How does Pop-Up Warehousing Work?

Throughout the year, many companies across the entire logistics industry suffer from fluctuations in their volume. And although many companies know it is bound to happen, the most common solutions end up being costly for the company.  In order to avoid costly mistakes, we have everything you need to know about pop-up warehousing. Let’s get started.

What is Pop-Up Warehousing?

A pop-up warehouse is a temporary place for companies to store and sell some of their products. The pop-up warehouse is intended to help assist companies during their short-term influx of orders throughout the year. They only house a small portion of the company’s products and are not as high tech as some other warehouses can be. 

What Causes the Fluctuations?

Some potential causes of the fluctuations can be:

Seasonality

Many products sold by companies are only needed during specific times of the year. For example, many states do not need sunscreen for a good chunk of the year and only purchase it for the summer months. This causes a spike in sales when it comes time to prepare for summer. And although companies know this particular spike is coming, the seasonal influx is still larger than the normal outflow of products – causing a company to need more space for a temporary period of time.  

Sales

Promotions and sales cause an increase in the amount of product moving out the door – and this is why stores utilize these marketing tactics. But similar to seasonality, the company is still in need of a temporary solution for their short-term influx in sales.  

Bulk Buys

At times it may make sense for a company to purchase certain items in bulk to save cost. This causes a temporary storage need that needs to be fulfilled.  

Testing New Markets

Pop-up warehousing is a risk-free solution for testing out new markets. Pop-up warehousing allows companies to put their product closer to the consumer while they test out the market.  

Introducing New Products

New product launches require companies to stock up on the newly released product in order to keep up with the demand. Pop-up warehousing allows companies to temporarily adjust their warehousing needs to launch the new product.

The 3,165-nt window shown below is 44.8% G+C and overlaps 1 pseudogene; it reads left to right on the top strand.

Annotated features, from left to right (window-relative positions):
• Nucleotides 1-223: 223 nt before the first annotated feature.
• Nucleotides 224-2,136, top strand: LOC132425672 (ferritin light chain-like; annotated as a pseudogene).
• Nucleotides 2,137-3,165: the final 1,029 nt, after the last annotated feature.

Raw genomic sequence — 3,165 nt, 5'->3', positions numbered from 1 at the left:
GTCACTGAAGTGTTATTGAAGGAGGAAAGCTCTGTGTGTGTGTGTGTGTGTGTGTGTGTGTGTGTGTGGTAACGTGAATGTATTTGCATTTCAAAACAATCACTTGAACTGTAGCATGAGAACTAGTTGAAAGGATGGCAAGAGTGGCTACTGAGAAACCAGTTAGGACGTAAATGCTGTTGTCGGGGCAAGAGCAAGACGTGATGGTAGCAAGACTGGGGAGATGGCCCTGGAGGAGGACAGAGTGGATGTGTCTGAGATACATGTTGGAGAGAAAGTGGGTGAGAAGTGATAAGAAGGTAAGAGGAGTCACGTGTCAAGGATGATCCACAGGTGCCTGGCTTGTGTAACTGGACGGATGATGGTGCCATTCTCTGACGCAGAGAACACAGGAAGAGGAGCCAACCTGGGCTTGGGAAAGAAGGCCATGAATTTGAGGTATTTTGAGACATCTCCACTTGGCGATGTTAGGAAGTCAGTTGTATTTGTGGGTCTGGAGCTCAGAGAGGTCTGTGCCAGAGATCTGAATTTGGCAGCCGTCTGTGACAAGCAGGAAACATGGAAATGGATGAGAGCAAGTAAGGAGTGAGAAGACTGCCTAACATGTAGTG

Costly alternatives to Pop-Up warehousing

It is important to understand the key differences between a warehouse and fulfillment center so that your company can make an informed decision on which route is best for your company. 

Long-term leases

This option becomes expensive because businesses are left with empty warehouses after their spike in sales, but are stuck in the lease they signed. Pop-up warehousing offers short-term solutions with no commitment so companies don’t end up paying for space they aren’t using. 

Shuffle existing product

Companies that don’t want to sign a new lease deal end up spending large amounts of money trying to ship around their products to their various warehouses to keep up with the demand. Pop-up warehousing allows companies to temporarily lease space in areas they need it most.  

Overloading Existing Warehouses

Trying to squeeze large amounts of inventory into current warehouses can cause many problems that could lead to customer dissatisfaction. Utilizing pop-up warehousing allows companies to keep their supply chain organized during spikes. 

Pop-up warehousing is the perfect way for businesses to keep their supply chains flexible. Pop-up warehousing allows businesses to change warehouse locations to keep up with the demand, test out new markets, release new products, or shorten delivery times.  

Want to learn more about how warehousing can transform your business? Read our latest blog on the on-demand warehousing model.

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